UN officials stress need to strengthen and harmonize human rights treaty bodies

UN Photo/Paulo Filgueiras

2 April 2012 – Secretary-General Ban Ki-moon today called for increased resources to help strengthen and harmonize the treaty bodies that monitor the implementation of international human rights treaties, describing them as the indispensable link between universal standards and the individuals they are designed to protect.

“Human rights are at the heart of the UN system, and treaty bodies are at the heart of the UN human rights machinery,” said Secretary-General Ban Ki-moon. “We cannot afford to undermine these critical engines of the human rights protection system. We must strengthen them.”

Mr. Ban was addressing a treaty body strengthening consultations meeting for States parties to international human rights treaties at UN Headquarters in New York.

The treaty bodies are created in accordance with the provisions of the respective human rights treaty they monitor, and the Geneva-based Office of the United Nations High Commissioner for Human Rights (OHCHR) supports their work and assists them in harmonizing their working methods and reporting requirements through their secretariats.

In February, the General Assembly resolved to create an intergovernmental process for strengthening the human rights treaty body system. According to OHCHR, the treaty body strengthening process is necessitated by the enormous growth of the treaty body system, which has doubled over the last decade in areas such as in the number of treaty bodies (from 6 to 10 treaty bodies); the overall number of sessions (from 11 to 24); and in the overall number of weeks in session (from 44 to 73).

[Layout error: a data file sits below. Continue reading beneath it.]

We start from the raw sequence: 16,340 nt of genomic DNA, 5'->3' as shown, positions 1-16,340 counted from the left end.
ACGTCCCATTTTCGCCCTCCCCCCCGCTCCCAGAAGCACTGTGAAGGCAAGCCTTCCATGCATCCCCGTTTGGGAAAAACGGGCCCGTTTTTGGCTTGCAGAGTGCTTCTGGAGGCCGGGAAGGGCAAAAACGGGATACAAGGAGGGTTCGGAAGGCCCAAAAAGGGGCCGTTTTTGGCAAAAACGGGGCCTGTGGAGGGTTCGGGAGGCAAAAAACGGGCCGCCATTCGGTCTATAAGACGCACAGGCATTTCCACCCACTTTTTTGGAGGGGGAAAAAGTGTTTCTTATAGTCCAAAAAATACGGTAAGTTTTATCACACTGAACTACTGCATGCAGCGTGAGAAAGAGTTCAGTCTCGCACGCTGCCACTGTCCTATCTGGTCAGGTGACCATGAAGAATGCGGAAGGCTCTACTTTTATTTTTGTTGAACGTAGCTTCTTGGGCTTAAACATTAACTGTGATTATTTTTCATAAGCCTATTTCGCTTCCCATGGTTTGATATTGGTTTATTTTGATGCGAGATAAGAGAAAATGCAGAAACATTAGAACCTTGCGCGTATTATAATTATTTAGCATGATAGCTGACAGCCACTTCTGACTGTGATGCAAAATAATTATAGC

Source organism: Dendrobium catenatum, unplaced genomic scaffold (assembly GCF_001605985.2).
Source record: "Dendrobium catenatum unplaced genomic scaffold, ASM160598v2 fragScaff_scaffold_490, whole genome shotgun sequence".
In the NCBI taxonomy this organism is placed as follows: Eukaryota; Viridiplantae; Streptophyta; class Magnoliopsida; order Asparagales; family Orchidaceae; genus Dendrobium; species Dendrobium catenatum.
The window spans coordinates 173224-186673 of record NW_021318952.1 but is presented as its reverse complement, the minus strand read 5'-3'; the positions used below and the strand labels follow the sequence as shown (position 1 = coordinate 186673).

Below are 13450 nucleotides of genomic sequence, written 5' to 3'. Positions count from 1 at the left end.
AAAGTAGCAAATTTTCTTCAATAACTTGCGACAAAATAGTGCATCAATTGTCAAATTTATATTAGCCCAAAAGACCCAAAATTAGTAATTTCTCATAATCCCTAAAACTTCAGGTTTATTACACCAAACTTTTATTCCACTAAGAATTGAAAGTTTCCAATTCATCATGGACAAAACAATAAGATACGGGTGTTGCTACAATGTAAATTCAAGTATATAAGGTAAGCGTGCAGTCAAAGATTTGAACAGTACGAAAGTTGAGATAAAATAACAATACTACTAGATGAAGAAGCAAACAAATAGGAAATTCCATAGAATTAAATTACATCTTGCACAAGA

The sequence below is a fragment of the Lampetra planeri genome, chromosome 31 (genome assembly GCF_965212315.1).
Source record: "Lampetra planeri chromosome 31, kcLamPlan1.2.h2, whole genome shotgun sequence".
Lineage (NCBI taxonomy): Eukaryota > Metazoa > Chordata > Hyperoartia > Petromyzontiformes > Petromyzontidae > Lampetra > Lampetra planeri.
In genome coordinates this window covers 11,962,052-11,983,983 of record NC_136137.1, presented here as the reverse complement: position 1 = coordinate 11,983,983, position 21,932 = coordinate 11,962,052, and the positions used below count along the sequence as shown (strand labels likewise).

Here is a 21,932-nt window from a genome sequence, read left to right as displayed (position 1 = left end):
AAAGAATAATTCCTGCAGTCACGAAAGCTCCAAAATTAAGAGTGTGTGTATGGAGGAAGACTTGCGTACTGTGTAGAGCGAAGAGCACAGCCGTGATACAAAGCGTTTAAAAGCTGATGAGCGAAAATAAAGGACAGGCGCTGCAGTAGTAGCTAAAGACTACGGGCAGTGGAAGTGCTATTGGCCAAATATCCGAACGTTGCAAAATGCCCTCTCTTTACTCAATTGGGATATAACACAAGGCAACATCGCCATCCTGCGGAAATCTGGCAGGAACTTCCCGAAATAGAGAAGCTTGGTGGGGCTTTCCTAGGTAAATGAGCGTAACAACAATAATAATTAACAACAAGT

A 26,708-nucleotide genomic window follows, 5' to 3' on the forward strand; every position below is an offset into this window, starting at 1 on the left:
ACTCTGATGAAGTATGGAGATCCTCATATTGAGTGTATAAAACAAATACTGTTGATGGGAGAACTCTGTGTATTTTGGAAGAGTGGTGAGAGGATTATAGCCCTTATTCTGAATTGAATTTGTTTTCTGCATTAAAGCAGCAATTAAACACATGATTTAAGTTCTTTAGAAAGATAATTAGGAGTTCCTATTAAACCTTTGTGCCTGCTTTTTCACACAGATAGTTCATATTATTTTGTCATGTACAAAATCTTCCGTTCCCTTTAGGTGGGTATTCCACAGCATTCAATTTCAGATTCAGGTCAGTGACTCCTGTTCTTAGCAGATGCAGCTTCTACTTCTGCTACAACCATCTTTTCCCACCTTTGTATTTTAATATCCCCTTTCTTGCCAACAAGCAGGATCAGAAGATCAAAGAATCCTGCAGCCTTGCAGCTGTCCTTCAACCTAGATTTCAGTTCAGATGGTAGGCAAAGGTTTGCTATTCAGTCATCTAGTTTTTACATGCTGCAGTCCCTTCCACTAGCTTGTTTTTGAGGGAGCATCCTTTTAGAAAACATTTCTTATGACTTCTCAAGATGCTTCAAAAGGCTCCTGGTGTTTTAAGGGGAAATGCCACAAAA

“It is important that this process will complement the Geneva-based efforts by financially supporting the expansion of the treaty body system and, at the same time, preserving its independence,” Mr. Ban said in his remarks.

In his remarks to the meeting, the President of the General Assembly, Nassir Abdulaziz Al-Nasser, said his main objective will be to build unity for the treaty body strengthening process.

“This process will also work to improve the impact of the human rights treaty bodies on rights-holders and duty-bearers at the national level, by strengthening their work, while fully respecting their independence,” he said, adding that “all stakeholders should be bound by the shared interest of making the best decisions for the treaty body system itself.”


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